Hearing through lip-reading

Summary: Lip reading causes brain activity to synchronize with sound waves, even when there is no audible sound.

Source: SfN

Brain activity synchronizes with sound waves, even without audible sound, through lip-reading, according to new research published in Journal of Neuroscience.

Listening to speech activates our auditory cortex to synchronize with the rhythm of incoming sound waves. Lip-reading is a useful aid to comprehend unintelligible speech, but we still don’t know how lip-reading helps the brain process sound.

Bourguignon et al. used magnetoencephalography to measure brain activity in healthy adults while they listened to a story or watched a silent video of a woman speaking. The participants’ auditory cortices synchronized with sound waves produced by the woman in the video, even though they could not hear it.

The synchronization resembled that in those who actually did listen to the story, indicating the brain can glean auditory information from the visual information available to them through lip-reading.

This shows how the brain activity occurs
Speech entrainment during audio-only (top) and video-only (bottom). Image is credited to Bourguignon et al., JNeurosci 2019.

The researchers suggest this ability arises from activity in the visual cortex synchronizing with lip movement.

This signal is sent to other brain areas that translate the movement information into sound information, creating the sound wave synchronization.

About this neuroscience research article

Media Contacts:
Calli McMurray – SfN
Image Source:
The image is credited to Bourguignon et al., JNeurosci 2019.

Original Research: Closed access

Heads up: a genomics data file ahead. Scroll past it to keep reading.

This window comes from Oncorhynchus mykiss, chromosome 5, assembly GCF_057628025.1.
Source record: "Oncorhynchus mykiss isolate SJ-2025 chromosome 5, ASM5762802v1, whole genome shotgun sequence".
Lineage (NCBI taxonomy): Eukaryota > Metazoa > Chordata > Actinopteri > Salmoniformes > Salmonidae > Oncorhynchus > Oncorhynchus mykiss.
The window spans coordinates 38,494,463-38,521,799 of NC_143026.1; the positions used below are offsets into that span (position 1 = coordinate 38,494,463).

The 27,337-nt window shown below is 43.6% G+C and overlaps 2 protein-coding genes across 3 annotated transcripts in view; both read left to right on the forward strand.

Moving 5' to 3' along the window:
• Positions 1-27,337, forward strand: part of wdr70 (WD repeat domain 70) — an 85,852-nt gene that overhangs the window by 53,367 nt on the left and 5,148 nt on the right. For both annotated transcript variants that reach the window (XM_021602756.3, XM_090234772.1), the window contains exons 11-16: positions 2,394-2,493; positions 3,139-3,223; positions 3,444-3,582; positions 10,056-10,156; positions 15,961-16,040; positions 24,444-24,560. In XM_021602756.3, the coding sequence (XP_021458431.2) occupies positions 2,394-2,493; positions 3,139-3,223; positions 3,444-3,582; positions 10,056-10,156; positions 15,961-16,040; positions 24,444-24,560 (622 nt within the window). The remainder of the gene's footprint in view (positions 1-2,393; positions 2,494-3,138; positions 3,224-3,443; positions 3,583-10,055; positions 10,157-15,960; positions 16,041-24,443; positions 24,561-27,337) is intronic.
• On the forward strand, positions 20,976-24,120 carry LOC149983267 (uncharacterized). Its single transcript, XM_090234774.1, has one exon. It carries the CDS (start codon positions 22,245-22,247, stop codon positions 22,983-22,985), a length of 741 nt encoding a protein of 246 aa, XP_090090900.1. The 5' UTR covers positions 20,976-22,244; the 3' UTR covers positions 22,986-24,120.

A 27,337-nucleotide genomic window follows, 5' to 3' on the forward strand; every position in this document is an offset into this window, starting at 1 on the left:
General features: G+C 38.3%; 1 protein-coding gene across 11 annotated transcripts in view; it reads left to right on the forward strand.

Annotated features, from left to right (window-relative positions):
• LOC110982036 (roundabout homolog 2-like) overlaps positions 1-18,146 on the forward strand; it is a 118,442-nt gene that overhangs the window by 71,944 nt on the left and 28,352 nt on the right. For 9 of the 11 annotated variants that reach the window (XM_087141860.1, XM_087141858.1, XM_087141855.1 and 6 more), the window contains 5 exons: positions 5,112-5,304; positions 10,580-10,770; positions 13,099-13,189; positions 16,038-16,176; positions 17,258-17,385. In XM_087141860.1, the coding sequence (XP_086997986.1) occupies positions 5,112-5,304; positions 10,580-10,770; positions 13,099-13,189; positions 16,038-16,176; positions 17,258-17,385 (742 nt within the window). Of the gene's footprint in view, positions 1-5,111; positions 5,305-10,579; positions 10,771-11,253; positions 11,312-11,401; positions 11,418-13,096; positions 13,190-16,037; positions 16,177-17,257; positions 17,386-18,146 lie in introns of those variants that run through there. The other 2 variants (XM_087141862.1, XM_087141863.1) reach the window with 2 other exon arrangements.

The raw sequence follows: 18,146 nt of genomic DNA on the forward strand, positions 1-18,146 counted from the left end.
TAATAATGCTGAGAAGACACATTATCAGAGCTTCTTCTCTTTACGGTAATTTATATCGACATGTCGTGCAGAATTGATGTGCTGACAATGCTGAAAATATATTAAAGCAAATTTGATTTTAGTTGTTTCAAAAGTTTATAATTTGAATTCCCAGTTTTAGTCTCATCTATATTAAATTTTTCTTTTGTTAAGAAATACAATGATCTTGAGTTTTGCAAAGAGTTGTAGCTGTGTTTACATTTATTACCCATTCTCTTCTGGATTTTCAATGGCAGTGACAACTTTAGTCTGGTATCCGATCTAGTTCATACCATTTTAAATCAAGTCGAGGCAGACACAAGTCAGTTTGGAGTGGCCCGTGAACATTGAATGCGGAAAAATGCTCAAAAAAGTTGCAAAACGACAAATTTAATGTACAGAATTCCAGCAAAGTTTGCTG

“Lip-Reading Enables the Brain to Synthesize Auditory Features of Unknown Silent Speech”. Mathieu Bourguignon, Martijn Baart, Efthymia C. Kapnoula and Nicola Molinaro.
Journal of Neuroscience doi:10.1523/JNEUROSCI.1101-19.2019.


Lip-Reading Enables the Brain to Synthesize Auditory Features of Unknown Silent Speech

Lip-reading is crucial for understanding speech in challenging conditions. But how the brain extracts meaning from—-silent—-visual speech is still under debate. Lip-reading in silence activates the auditory cortices, but it is not known whether such activation reflects immediate synthesis of the corresponding auditory stimulus or imagery of unrelated sounds.

To disentangle these possibilities, we used magnetoencephalography to evaluate how cortical activity in 28 healthy adults humans (17 females) entrained to the auditory speech envelope and lip movements (mouth opening) when listening to a spoken story without visual input (audio-only), and when seeing a silent video of a speaker articulating another story (video-only).

In video-only, auditory cortical activity entrained to the absent auditory signal at frequencies below 1 Hz more than to the seen lip movements. This entrainment process was characterized by an auditory-speech—to—brain delay of ∼70 ms in the left hemisphere, compared to ∼20 ms in audio-only. Entrainment to mouth opening was found in the right angular gyrus at below 1 Hz, and in early visual cortices at 1—8 Hz.

These findings demonstrate that the brain can use a silent lip-read signal to synthesize a coarse-grained auditory speech representation in early auditory cortices. Our data indicate the following underlying oscillatory mechanism: Seeing lip movements first modulates neuronal activity in early visual cortices at frequencies that match articulatory lip movements; the right angular gyrus then extracts slower features of lip movements, mapping them onto the corresponding speech sound features; this information is fed to auditory cortices, most likely facilitating speech parsing.


Lip-reading consists in decoding speech based on visual information derived from observation of a speaker’s articulatory facial gestures. Lip reading is known to improve auditory speech understanding, especially when speech is degraded. Interestingly, lip-reading in silence still activates the auditory cortices, even when participants do not know what the absent auditory signal should be. However, it was uncertain what such activation reflected. Here, using magnetoencephalographic recordings, we demonstrate it reflects fast synthesis of the auditory stimulus rather than mental imagery of unrelated—-speech or non-speech—-sounds. Our results also shed light on the oscillatory dynamics underlying lip-reading.

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